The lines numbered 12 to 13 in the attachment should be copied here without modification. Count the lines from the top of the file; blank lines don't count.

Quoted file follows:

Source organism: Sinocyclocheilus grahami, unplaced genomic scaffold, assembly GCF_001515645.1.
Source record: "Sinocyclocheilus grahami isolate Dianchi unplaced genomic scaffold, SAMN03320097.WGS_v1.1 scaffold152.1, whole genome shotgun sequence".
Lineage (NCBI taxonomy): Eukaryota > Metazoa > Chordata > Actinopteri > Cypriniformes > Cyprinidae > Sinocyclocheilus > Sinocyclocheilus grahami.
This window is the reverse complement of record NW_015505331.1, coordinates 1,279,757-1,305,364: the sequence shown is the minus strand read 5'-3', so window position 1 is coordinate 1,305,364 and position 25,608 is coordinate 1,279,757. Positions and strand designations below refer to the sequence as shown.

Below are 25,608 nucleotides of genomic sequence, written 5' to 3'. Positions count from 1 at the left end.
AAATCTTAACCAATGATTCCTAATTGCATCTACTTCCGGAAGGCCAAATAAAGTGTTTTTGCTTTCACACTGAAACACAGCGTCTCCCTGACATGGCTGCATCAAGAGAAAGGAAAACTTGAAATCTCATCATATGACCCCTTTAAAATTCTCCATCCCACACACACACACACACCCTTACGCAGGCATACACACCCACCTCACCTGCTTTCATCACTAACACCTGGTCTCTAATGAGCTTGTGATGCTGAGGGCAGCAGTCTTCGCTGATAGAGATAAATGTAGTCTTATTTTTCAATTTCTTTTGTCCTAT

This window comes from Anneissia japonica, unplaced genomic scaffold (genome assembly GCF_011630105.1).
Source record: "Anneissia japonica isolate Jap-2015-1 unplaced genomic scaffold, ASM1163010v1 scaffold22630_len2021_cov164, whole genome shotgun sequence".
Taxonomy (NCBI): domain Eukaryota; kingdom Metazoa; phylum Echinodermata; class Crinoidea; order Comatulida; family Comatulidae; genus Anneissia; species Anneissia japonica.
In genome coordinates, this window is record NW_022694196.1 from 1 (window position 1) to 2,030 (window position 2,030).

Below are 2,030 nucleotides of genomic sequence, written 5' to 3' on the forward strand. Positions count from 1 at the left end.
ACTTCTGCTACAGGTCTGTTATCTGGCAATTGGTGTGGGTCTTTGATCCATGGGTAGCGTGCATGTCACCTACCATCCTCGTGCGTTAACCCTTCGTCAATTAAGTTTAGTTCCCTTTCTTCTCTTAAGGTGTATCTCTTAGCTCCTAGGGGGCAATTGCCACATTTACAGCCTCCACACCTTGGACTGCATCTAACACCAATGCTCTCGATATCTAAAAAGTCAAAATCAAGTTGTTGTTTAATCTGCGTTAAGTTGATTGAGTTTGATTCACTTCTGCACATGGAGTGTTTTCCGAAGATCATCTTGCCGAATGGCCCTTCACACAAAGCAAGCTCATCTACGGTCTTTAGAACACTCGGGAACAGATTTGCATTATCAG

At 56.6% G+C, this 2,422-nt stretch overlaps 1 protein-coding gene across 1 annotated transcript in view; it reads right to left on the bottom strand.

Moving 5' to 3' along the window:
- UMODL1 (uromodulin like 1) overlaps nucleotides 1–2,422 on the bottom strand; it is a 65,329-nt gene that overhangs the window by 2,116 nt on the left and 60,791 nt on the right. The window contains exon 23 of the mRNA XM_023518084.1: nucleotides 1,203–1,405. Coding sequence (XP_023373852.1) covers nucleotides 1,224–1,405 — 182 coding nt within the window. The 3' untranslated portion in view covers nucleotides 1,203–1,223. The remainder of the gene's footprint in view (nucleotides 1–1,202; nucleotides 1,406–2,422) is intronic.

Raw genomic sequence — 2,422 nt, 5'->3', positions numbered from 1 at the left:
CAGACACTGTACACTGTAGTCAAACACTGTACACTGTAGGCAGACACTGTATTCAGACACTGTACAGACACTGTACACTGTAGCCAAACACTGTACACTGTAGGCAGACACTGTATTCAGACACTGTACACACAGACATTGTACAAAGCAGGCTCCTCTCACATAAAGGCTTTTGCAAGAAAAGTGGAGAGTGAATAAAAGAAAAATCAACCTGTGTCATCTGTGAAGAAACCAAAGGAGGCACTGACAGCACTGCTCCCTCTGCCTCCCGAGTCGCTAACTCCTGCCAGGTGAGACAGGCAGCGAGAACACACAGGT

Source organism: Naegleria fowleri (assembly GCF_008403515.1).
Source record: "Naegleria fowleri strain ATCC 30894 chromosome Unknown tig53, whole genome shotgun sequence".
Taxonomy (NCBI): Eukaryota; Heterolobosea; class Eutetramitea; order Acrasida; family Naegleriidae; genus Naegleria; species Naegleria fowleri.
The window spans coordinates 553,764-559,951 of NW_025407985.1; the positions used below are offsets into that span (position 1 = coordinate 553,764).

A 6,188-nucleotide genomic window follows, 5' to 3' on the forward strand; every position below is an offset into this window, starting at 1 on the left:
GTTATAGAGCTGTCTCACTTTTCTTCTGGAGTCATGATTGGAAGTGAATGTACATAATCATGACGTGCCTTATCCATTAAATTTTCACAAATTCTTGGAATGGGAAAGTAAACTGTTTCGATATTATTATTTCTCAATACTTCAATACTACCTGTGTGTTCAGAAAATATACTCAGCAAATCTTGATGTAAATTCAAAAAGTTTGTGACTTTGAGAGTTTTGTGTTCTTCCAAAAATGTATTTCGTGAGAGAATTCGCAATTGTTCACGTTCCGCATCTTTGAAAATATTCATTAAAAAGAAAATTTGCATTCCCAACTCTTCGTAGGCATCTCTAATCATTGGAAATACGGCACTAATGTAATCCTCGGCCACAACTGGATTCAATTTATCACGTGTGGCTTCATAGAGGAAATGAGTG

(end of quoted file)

ACTTCTGCTACAGGTCTGTTATCTGGCAATTGGTGTGGGTCTTTGATCCATGGGTAGCGTGCATGTCACCTACCATCCTCGTGCGTTAACCCTTCGTCAATTAAGTTTAGTTCCCTTTCTTCTCTTAAGGTGTATCTCTTAGCTCCTAGGGGGCAATTGCCACATTTACAGCCTCCACACCTTGGACTGCATCTAACACCAATGCTCTCGATATCTAAAAAGTCAAAATCAAGTTGTTGTTTAATCTGCGTTAAGTTGATTGAGTTTGATTCACTTCTGCACATGGAGTGTTTTCCGAAGATCATCTTGCCGAATGGCCCTTCACACAAAGCAAGCTCATCTACGGTCTTTAGAACACTCGGGAACAGATTTGCATTATCAG

At 56.6% G+C, this 2,422-nt stretch overlaps 1 protein-coding gene across 1 annotated transcript in view; it reads right to left on the bottom strand.